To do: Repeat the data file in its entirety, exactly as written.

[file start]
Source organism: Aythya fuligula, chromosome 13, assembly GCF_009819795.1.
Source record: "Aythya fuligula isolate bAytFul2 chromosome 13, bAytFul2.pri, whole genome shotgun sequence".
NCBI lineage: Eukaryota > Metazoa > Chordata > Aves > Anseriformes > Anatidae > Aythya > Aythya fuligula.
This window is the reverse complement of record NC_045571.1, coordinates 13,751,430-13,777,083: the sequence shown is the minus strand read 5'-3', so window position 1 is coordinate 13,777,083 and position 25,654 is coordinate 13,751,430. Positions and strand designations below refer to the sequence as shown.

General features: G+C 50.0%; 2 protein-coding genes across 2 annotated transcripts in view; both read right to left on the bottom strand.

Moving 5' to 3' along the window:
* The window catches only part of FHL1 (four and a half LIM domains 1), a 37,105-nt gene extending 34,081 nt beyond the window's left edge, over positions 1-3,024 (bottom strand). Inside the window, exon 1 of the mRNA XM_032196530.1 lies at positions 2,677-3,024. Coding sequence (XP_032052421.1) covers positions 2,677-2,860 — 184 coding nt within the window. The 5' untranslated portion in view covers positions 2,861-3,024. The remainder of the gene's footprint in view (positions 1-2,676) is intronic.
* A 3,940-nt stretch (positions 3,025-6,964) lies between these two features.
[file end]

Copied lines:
Source organism: Aythya fuligula, chromosome 13, assembly GCF_009819795.1.
Source record: "Aythya fuligula isolate bAytFul2 chromosome 13, bAytFul2.pri, whole genome shotgun sequence".
NCBI lineage: Eukaryota > Metazoa > Chordata > Aves > Anseriformes > Anatidae > Aythya > Aythya fuligula.
This window is the reverse complement of record NC_045571.1, coordinates 13,751,430-13,777,083: the sequence shown is the minus strand read 5'-3', so window position 1 is coordinate 13,777,083 and position 25,654 is coordinate 13,751,430. Positions and strand designations below refer to the sequence as shown.

General features: G+C 50.0%; 2 protein-coding genes across 2 annotated transcripts in view; both read right to left on the bottom strand.

Moving 5' to 3' along the window:
* The window catches only part of FHL1 (four and a half LIM domains 1), a 37,105-nt gene extending 34,081 nt beyond the window's left edge, over positions 1-3,024 (bottom strand). Inside the window, exon 1 of the mRNA XM_032196530.1 lies at positions 2,677-3,024. Coding sequence (XP_032052421.1) covers positions 2,677-2,860 — 184 coding nt within the window. The 5' untranslated portion in view covers positions 2,861-3,024. The remainder of the gene's footprint in view (positions 1-2,676) is intronic.
* A 3,940-nt stretch (positions 3,025-6,964) lies between these two features.